Children Benefit From Having a Working Mom - "Women whose mothers worked outside the home are more likely to have jobs themselves, are more likely to hold supervisory responsibility at those jobs, and earn higher wages than women whose mothers stayed home full time, according to a new study. Men raised by working mothers are more likely to contribute to household chores and spend more time caring for family members. The findings are stark, and they hold true across 24 countries.
Comments: "the positive effects were particularly strong among low income and single-parent households, but studies have shown negative effects on middle income and dual-income households. And most of people rejoicing with this study are likely from the latter."
"Working mothers in two parent households tend to be better educated than non-working mothers in two parent households. They also tend to be more emotionally stable. They naturally have smarter and better educated kids. This has all been documented in other studies."
I guess it's too much to ask for a Business School study to correct for omitted variable bias

Tuesday, August 04, 2015

Joke of the Day: Lee Kuan Yew thought of himself as a Liberal

"Few people, if asked to categorise Lee and his political beliefs, would choose the word “liberal”. But this was how he described himself in an exchange with the authors:

Han: How would you describe your political beliefs, if you were a
democratic socialist in the ’50s?

Lee: Today, I would describe myself as a [long pause] in perhaps European terms, between socialists and conservatives, I would put myself as a liberal. As someone who believes in equal opportunities so that everybody gets an equal chance to do his best, and with a certain compassion to ensure that the failures do not fall through the floor.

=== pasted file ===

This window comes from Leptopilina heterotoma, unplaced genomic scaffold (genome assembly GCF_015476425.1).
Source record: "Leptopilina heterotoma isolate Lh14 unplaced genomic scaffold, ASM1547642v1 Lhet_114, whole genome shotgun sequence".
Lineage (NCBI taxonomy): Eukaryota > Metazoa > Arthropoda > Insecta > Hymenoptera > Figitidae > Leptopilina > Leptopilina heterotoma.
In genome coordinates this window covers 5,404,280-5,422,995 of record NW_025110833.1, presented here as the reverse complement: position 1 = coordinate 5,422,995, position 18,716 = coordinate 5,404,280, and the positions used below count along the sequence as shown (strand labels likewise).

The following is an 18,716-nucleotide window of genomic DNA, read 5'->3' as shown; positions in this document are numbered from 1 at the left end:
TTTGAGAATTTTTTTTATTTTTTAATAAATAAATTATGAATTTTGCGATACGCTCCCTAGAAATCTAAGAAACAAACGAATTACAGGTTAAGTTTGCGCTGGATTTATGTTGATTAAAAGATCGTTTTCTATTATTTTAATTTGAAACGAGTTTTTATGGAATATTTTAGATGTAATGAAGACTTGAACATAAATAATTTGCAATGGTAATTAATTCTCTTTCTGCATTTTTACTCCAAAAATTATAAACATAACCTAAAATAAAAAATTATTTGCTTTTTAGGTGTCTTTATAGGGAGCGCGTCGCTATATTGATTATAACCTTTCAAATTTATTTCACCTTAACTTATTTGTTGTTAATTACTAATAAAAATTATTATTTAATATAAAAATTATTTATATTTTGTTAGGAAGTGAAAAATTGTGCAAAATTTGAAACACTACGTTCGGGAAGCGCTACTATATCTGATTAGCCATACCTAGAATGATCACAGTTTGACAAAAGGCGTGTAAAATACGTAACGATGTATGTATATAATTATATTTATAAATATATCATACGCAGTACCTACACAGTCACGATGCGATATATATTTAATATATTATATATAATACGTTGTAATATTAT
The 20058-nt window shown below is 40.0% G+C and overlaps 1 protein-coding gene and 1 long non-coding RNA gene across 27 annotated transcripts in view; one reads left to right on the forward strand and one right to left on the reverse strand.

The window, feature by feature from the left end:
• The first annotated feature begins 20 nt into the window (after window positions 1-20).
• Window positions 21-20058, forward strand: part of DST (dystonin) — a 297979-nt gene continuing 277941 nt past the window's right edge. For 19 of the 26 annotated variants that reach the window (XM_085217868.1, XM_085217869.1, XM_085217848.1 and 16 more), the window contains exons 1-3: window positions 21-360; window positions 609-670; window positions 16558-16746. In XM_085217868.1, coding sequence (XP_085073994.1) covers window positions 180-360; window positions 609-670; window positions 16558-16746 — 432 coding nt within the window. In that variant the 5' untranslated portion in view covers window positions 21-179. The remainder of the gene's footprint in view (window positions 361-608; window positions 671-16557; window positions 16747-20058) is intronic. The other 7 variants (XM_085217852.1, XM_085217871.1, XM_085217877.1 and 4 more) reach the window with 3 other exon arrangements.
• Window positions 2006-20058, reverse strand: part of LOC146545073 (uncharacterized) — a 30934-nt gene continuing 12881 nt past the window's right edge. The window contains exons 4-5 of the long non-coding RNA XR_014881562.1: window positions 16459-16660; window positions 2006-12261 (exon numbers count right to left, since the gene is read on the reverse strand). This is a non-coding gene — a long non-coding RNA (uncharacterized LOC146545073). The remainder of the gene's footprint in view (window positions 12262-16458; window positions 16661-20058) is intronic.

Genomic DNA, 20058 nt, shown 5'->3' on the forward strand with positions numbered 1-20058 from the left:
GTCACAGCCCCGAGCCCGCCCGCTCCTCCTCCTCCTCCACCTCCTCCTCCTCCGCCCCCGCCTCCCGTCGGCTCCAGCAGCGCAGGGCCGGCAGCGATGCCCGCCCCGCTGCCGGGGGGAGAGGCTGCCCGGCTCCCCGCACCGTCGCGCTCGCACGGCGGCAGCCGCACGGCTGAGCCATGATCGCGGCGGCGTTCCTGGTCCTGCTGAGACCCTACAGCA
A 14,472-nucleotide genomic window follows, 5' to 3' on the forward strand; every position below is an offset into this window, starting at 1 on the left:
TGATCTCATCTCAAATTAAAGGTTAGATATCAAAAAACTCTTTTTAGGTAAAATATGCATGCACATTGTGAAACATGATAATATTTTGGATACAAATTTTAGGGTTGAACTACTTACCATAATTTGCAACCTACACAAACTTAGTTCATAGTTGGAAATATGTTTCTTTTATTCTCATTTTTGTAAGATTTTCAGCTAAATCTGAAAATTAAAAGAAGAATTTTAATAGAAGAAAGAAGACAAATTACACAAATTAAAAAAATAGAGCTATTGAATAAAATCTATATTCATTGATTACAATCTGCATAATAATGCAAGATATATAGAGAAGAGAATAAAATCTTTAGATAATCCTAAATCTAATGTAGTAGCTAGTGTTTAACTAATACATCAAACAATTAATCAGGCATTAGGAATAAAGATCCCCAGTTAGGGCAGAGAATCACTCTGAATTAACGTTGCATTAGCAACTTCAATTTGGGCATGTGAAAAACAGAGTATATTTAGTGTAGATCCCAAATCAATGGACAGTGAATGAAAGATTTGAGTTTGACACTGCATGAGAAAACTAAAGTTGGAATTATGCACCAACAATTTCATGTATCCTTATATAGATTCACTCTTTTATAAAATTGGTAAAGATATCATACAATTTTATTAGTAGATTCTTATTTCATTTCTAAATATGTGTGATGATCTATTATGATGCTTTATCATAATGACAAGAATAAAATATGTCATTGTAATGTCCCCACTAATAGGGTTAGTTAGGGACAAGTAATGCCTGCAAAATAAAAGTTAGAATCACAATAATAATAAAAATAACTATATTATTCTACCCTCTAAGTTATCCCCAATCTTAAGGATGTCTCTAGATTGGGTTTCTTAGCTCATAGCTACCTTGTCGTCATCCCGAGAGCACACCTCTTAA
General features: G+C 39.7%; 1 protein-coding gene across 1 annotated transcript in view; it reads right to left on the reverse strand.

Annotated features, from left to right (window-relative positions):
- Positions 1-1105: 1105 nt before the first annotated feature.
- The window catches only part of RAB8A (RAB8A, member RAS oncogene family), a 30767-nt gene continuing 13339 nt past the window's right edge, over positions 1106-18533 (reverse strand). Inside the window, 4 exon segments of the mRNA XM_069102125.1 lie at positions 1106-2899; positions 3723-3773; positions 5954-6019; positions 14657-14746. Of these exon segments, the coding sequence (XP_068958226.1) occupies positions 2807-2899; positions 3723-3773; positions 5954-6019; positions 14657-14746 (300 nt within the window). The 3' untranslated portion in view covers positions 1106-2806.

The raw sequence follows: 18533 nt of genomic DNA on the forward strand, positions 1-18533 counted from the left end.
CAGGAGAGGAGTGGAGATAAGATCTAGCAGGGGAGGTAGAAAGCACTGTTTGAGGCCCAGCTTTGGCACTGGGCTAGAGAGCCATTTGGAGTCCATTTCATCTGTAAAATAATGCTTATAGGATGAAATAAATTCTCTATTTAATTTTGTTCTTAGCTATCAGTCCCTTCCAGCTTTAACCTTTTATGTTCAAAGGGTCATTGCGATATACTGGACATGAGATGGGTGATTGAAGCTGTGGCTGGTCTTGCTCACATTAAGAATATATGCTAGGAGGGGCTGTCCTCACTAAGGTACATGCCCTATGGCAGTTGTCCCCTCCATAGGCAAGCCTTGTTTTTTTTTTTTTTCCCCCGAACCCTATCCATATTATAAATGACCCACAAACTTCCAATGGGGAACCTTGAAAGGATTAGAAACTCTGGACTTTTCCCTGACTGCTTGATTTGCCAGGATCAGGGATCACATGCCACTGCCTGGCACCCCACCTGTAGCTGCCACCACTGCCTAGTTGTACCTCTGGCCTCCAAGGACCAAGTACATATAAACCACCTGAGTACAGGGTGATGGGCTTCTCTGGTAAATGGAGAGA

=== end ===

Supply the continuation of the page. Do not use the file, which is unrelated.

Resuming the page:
I would put myself really as a [pause] a liberal democrat. Not in the Japanese sense of the word, the Liberal Democratic Party. A liberal, in that I want to run the system as efficiently as possible, but make allowances for those who will not be doing well because nature did not give them enough, or they cannot make that extra effort.

Han: That might surprise some people, that you would describe yourself as a liberal.

Lee: A liberal in the economic sense of the word, you know. Not a liberal in the sense of the American word “liberal”. The American word “liberal” means somebody who thinks that you should allow everybody to develop in his own way and do his own thing. So, that has a special meaning.

But a liberal in the classical sense of that word, in that I’m not fixated to a particular theory of the world, or of society. I’m pragmatic. I'm prepared to look at the problem and say, all right, what is the best way to solve it that will produce the maximum happiness and well—being for the maximum number of people. You call it whatever you like."

--- Lee Kuan Yew: The Man and His Ideas / Han Fook Kwang, Warren Fernandez, Sumiko Tan

Someone: You can be a social liberal (Liberal Democrat) or an economic liberal (neo-liberal); or both (libertarian).

LKY was non of these things.

If he was a market liberal, then he would have free market enterprise without all these government-linked companies and interventions.
If he was a social liberal, NS would not exist, protest would be both legal and legitimate, no literature or art or theater or cinematography would be banned or censured because it is up to adults to consume the arts and media that they wish to without government deciding for them... and a whole bunch of other policies designed to shape the actions and thinking of the populous would not exist.